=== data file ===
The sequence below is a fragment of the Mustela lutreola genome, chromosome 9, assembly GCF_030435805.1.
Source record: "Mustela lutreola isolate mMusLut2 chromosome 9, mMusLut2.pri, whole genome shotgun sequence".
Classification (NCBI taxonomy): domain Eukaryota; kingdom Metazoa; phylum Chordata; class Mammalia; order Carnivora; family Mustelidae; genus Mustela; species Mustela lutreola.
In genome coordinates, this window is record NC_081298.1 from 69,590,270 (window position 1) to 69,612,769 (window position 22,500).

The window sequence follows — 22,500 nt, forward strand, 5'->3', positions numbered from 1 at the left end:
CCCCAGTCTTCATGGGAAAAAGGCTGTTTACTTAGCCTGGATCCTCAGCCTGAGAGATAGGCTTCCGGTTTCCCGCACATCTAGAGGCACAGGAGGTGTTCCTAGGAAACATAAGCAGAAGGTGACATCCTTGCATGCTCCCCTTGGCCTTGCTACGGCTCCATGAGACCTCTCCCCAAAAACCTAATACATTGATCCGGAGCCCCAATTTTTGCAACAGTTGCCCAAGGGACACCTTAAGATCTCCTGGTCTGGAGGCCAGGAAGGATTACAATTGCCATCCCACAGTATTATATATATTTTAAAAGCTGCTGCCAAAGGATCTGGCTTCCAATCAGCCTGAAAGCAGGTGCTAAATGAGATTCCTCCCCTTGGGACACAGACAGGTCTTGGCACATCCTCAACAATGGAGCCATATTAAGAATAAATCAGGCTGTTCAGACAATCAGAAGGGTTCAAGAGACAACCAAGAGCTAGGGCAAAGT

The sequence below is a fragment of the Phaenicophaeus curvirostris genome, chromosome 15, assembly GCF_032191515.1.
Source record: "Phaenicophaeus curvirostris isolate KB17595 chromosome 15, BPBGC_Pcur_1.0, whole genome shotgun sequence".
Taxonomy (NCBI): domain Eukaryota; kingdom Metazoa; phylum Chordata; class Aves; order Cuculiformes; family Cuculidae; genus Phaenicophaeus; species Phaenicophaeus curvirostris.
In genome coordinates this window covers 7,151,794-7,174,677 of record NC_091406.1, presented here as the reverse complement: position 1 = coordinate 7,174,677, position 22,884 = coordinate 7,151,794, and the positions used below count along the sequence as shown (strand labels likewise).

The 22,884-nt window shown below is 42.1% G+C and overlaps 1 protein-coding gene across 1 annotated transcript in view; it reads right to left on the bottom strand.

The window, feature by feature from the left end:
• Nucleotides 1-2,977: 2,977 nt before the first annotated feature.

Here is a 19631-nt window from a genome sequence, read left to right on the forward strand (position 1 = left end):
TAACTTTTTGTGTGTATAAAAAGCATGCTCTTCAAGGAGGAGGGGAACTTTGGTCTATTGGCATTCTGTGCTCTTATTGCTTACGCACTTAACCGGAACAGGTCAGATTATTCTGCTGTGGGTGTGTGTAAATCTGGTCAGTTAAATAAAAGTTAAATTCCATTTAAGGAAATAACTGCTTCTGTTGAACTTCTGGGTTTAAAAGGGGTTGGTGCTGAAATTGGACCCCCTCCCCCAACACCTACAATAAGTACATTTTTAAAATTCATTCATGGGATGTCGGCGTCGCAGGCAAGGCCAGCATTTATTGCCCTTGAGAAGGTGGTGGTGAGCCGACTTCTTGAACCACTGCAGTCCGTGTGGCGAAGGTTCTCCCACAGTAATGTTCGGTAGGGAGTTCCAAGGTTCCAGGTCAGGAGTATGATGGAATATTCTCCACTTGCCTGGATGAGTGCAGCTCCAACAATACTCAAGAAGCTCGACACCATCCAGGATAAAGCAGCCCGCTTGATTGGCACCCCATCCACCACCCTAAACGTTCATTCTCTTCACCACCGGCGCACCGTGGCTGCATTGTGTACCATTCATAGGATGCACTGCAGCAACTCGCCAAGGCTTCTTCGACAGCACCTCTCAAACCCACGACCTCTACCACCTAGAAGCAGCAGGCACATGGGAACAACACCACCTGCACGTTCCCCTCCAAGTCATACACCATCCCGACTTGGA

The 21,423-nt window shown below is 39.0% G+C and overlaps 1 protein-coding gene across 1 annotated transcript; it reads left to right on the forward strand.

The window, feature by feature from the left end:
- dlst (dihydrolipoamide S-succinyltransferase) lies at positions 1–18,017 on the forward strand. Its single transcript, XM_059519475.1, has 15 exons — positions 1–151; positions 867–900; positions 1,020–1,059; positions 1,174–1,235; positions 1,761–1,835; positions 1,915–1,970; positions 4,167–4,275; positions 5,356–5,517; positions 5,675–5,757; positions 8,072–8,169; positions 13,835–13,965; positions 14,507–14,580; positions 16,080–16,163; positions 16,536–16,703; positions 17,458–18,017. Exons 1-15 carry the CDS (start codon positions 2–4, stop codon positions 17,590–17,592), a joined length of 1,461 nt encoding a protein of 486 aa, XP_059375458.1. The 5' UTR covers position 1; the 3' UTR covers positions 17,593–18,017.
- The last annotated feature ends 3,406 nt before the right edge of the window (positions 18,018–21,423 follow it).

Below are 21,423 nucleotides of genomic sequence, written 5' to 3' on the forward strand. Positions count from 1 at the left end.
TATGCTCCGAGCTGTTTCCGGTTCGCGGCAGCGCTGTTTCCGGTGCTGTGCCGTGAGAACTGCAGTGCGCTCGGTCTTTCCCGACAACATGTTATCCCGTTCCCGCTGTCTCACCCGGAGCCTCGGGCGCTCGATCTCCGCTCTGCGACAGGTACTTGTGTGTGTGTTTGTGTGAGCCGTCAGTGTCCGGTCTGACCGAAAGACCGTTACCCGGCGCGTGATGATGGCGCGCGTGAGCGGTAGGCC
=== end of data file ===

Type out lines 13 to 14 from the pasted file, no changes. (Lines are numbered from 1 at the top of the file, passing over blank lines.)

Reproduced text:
• Nucleotides 1-2,977: 2,977 nt before the first annotated feature.

Here is a 19631-nt window from a genome sequence, read left to right on the forward strand (position 1 = left end):